lies

A behavioral scientist at the University of Arizona is now recommending parents have a serious talk with their kids about lying--but not to tell them that it's always wrong, rather to explain when it can be okay. "We have to get a handle on lying in social relationships early on in kids because it has implications for how they behave down the line," says Wendy Gamble. "A tendency to lie or deceive will affect the way children form and maintain relationships with others. Honesty is the basis of effective communication and healthy relationships. Rather than dismiss all lying as bad, however, we should tailor our socialization messages to reflect that deception is common and frequently socially acceptable."

Gamble bases her advice on research she and her colleagues conducted to learn why children lie. In all, they interviewed 98 schoolchildren last year in Tucson, studying both positive and negative types of lies (see chart). They presented the children with different scenarios--say, a bully looking for a child's friend--and then asked whether it would be appropriate to lie. In most cases, the children opted to tell the truth. But when they did chose to fib, it was generally for pro-social purposes--or aimed to benefit someone else, such as a friend confronting a bully. Although the tendency to lie increased with age, children as young as first grade seemed to know the difference between black and white lies. There were no gender differences.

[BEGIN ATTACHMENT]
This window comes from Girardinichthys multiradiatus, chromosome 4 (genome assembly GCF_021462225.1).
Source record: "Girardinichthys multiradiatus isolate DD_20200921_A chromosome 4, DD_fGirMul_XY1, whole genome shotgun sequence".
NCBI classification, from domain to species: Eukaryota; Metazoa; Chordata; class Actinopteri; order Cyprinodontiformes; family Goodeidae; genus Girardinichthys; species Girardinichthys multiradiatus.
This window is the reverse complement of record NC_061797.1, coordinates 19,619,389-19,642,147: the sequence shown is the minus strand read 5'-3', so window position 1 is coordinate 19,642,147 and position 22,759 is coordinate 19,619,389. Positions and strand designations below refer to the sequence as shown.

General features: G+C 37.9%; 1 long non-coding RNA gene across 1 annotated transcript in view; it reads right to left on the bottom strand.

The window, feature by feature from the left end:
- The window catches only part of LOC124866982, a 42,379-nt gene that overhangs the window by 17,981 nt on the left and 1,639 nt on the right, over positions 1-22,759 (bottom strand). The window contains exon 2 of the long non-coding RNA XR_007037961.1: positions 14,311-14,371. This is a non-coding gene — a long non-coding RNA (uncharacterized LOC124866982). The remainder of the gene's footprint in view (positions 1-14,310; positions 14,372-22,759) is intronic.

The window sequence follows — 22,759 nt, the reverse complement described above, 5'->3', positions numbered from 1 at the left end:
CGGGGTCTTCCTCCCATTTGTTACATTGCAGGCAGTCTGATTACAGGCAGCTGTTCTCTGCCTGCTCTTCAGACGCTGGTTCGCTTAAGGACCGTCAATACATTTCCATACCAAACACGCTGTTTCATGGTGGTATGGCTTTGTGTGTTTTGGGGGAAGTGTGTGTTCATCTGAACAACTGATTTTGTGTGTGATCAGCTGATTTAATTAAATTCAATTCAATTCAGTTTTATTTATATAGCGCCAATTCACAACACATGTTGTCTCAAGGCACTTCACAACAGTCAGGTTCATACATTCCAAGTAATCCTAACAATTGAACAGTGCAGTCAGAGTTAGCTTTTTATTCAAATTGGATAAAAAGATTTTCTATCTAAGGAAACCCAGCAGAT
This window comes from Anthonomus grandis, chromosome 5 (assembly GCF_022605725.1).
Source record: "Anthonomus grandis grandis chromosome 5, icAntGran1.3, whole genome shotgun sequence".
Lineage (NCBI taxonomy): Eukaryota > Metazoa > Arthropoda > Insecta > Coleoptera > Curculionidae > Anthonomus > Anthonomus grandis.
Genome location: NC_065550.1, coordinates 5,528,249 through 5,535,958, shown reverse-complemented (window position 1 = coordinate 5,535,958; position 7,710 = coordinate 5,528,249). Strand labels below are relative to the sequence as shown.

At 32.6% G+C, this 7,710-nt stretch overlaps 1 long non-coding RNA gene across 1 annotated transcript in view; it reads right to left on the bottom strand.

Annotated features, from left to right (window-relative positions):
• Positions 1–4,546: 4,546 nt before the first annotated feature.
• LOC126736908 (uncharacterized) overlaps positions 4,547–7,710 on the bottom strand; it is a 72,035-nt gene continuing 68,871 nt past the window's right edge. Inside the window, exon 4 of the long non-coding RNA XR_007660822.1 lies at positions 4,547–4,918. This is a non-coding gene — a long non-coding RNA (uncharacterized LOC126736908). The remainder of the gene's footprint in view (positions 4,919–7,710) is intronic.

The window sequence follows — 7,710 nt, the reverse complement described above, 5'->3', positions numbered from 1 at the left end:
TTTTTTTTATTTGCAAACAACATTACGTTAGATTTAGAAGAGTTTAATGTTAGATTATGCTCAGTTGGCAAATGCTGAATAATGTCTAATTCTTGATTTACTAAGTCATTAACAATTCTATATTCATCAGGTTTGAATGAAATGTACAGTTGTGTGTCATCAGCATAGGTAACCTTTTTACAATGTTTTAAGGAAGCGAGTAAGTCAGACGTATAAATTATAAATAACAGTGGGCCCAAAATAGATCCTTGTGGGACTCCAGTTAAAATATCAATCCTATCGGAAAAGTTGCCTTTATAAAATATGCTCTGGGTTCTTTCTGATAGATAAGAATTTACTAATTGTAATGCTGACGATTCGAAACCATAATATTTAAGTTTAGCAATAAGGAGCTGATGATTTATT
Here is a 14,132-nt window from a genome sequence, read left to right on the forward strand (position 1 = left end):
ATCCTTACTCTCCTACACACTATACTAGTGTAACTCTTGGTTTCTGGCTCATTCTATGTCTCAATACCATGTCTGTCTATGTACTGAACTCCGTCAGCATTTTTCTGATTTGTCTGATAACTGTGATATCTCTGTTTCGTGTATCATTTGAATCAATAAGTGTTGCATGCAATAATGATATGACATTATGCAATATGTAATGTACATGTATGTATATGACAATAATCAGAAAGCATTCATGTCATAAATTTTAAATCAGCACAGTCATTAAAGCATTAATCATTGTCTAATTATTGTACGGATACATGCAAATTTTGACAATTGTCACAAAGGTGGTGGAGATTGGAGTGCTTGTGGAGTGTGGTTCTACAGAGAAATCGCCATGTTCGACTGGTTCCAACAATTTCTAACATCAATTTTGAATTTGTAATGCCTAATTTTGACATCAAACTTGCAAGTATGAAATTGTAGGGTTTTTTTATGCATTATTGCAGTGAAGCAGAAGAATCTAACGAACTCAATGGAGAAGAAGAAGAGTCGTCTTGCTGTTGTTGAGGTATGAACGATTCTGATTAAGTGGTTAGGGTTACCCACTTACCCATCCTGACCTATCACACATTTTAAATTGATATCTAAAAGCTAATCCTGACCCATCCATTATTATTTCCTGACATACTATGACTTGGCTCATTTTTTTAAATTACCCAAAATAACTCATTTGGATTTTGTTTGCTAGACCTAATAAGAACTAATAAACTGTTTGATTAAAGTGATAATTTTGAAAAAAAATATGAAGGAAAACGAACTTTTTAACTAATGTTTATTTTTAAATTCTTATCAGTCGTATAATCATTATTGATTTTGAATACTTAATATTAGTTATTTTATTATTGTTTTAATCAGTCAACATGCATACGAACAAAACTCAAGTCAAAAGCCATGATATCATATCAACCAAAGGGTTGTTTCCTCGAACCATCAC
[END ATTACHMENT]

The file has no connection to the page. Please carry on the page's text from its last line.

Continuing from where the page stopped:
One interesting trend in the data was that children seemed more likely to tell pro-social lies to their peers, but selfish or self-enhancing lies to their mothers. This difference also turned up in a study of college-age students. Gamble cautions that the findings are preliminary. In the future, she hopes to investigate further the roles that parents, culture and socioeconomic factors play in the patterns of lies kids tell.